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Past Articles Library | How to Grow and Care for Snapdragons

Snapdragons are a wonderful addition to container gardens and landscape beds. The variety of colors, which include red, violet, orange, pink, yellow, and white make them an easy annual to add when you want a splash of color.  While snapdragon blooms do come in solid colors, they can also be found bi-colored and mottled.

Beyond the color of the blooms, this plant has two different types of flower shape.  The classic snapdragon flower looks like two stacked flat hats.  On the other hand, the azalea shaped flower looks like the name applies.  To add more texture, these azalea-shaped flowers can be either have an edge that is ruffled or fringed.

The versatility of the snapdragon goes beyond the flower color to the range in height.  Shorter varieties, which are suitable for container gardens can be found that grow to one foot in height and spread a foot.  On the other hand, taller types do exist which work wonderfully in flowerbeds.  These varieties can reach a height of three and half feet with a spread of one and a half feet.  With this latter variety, you may find that you need to stake them up.  If this is something that you really do not want to do for an annual, consider intermingling the snapdragons with other annuals and perennials.  This variety of plantings will allow other plants to aid in the support. 

You may be surprised at this point to find out that snapdragons are actually short lived perennials that are sold as annuals.  If you happen to live in USDA Plant Hardiness Zones 5 through 7, you will find that your snapdragons will come up year after year if they are protected with a good layer of mulch.

Another trait that you may be surprised of is the fact that snapdragons can tolerate frost and actual do much better when the weather is cool.  In doing so, the snapdragon will do its best from midsummer to mid fall.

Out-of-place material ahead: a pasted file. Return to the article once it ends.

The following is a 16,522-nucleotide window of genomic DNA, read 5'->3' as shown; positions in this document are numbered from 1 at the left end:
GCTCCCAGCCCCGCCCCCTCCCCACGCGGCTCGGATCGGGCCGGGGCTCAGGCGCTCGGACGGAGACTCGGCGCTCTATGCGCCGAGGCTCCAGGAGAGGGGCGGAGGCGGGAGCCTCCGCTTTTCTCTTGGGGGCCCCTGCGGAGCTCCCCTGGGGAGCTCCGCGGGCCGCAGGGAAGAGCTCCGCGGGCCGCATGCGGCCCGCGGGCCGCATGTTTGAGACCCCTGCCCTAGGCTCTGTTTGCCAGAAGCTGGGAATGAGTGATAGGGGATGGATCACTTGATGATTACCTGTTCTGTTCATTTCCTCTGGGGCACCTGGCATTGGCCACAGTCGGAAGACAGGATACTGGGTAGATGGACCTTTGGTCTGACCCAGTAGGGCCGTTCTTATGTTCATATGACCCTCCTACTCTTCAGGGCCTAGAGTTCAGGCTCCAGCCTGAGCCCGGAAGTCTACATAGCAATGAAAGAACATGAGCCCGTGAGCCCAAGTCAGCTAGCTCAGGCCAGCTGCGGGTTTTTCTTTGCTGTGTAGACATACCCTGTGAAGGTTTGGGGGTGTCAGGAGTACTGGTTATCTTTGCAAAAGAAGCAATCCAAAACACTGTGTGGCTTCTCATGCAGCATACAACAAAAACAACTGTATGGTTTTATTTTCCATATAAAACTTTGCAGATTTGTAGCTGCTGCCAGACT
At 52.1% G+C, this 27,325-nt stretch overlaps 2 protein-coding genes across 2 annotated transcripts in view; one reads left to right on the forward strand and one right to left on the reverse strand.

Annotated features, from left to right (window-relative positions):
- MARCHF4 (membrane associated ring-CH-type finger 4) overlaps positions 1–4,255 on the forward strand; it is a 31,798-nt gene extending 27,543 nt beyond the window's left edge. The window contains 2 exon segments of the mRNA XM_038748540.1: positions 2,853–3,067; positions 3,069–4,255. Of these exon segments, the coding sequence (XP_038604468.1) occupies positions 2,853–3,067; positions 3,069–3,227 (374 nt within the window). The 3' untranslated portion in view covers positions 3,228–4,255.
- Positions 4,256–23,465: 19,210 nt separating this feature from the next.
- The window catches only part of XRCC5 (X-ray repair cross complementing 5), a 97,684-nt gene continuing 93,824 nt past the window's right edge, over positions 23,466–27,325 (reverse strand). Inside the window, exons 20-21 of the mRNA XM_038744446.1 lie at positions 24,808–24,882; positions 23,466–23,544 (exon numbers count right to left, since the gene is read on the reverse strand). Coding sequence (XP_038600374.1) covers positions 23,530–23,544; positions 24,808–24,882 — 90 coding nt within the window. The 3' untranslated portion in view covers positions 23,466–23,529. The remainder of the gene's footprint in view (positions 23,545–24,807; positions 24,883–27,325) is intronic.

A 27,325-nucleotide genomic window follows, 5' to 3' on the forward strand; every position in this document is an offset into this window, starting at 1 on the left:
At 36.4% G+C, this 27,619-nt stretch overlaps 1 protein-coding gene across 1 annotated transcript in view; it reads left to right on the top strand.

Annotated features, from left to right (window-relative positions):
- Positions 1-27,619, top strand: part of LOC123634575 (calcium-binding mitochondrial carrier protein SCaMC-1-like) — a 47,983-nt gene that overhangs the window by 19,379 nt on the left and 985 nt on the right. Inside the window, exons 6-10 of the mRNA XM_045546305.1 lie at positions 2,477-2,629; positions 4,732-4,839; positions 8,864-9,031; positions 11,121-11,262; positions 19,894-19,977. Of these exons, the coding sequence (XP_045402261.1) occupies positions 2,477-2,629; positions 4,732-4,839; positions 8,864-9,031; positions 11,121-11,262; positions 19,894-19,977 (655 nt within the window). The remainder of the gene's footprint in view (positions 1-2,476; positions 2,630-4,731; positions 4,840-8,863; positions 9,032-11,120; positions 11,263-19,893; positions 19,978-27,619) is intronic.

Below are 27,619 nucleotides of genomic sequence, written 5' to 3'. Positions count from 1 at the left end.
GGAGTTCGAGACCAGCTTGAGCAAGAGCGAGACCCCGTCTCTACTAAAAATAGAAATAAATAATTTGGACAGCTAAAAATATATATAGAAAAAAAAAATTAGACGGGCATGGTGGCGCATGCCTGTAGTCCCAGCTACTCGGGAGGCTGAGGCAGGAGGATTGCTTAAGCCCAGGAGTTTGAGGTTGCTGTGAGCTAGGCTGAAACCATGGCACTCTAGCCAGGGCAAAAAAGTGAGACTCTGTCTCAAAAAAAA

While you can go to your local garden supply store or plant nursery to pick up your snapdragon plants, it is just as simple to start your own from seed. 

To begin the process, one must first buy your seed.  When doing this, make sure that you are buying the correct variety for the use that you intend for the plant.  Characteristics to look for include the height and spread of the variety. Once you have selected your seed, pull out your calendar and plan your planting date.  Your snapdragon seeds will need to be planted six to eight weeks prior to your local frost free date but since snapdragons can tolerate a frost, this date can be a little flexible.

Once that date has arrived, you will need to do a little garden work before you can begin planting.  First, gather your supplies, which include an all purpose potting soil mix, and a flat(s) or container(s).  If you are planting a lot, consider adding plant labels to the list.

After you have your supplies, you will need to clean and sterilize your container of choice.  While you may feel that this step is an easy one to skip, do not.  An unsterilized container is a breeding ground for plant pests and diseases.